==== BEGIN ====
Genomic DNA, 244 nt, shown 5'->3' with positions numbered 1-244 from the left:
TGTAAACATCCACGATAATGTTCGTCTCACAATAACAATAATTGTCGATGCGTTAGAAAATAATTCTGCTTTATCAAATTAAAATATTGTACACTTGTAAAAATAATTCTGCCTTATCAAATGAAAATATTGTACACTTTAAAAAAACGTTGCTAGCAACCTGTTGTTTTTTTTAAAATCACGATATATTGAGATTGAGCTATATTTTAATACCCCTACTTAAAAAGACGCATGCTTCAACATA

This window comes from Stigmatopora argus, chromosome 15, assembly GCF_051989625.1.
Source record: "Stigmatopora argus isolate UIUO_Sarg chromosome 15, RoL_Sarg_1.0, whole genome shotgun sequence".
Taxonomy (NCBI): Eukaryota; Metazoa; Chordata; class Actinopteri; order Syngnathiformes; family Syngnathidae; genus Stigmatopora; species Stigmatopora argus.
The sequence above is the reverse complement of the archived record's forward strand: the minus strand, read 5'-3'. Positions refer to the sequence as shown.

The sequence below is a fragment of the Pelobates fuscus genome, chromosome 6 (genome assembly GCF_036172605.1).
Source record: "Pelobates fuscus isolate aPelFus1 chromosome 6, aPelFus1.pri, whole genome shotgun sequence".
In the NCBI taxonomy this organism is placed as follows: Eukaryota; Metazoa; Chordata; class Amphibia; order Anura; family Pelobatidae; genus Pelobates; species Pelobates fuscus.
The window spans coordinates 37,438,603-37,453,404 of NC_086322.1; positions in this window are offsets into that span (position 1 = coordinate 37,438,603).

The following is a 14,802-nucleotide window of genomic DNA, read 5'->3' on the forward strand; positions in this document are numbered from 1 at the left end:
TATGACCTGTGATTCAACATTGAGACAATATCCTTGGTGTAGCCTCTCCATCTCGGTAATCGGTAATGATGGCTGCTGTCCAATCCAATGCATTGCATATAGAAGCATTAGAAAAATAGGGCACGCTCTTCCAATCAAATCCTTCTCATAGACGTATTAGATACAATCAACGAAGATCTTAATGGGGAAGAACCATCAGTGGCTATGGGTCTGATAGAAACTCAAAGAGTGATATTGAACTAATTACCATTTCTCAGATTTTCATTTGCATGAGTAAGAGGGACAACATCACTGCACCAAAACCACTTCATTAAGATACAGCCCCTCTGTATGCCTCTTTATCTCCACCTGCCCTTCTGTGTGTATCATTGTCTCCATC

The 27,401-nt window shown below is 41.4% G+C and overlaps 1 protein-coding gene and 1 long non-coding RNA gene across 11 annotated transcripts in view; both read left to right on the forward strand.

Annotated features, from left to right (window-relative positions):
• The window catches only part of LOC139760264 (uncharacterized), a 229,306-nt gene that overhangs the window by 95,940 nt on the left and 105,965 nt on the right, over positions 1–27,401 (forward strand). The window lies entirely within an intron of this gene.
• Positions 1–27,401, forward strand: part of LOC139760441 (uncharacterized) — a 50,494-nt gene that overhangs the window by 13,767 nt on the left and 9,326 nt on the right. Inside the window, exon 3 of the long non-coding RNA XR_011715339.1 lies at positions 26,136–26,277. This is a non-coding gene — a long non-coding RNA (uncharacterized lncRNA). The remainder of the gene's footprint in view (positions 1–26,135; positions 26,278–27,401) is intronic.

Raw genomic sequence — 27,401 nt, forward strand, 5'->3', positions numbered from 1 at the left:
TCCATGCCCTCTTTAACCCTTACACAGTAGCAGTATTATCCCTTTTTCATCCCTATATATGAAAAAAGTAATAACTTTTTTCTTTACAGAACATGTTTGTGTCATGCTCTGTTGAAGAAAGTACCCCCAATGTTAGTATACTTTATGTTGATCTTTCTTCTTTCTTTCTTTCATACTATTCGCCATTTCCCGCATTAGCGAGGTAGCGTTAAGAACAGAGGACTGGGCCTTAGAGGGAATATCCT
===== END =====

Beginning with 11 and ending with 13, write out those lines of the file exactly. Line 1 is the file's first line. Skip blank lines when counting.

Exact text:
The following is a 14,802-nucleotide window of genomic DNA, read 5'->3' on the forward strand; positions in this document are numbered from 1 at the left end:
TATGACCTGTGATTCAACATTGAGACAATATCCTTGGTGTAGCCTCTCCATCTCGGTAATCGGTAATGATGGCTGCTGTCCAATCCAATGCATTGCATATAGAAGCATTAGAAAAATAGGGCACGCTCTTCCAATCAAATCCTTCTCATAGACGTATTAGATACAATCAACGAAGATCTTAATGGGGAAGAACCATCAGTGGCTATGGGTCTGATAGAAACTCAAAGAGTGATATTGAACTAATTACCATTTCTCAGATTTTCATTTGCATGAGTAAGAGGGACAACATCACTGCACCAAAACCACTTCATTAAGATACAGCCCCTCTGTATGCCTCTTTATCTCCACCTGCCCTTCTGTGTGTATCATTGTCTCCATC

The 27,401-nt window shown below is 41.4% G+C and overlaps 1 protein-coding gene and 1 long non-coding RNA gene across 11 annotated transcripts in view; both read left to right on the forward strand.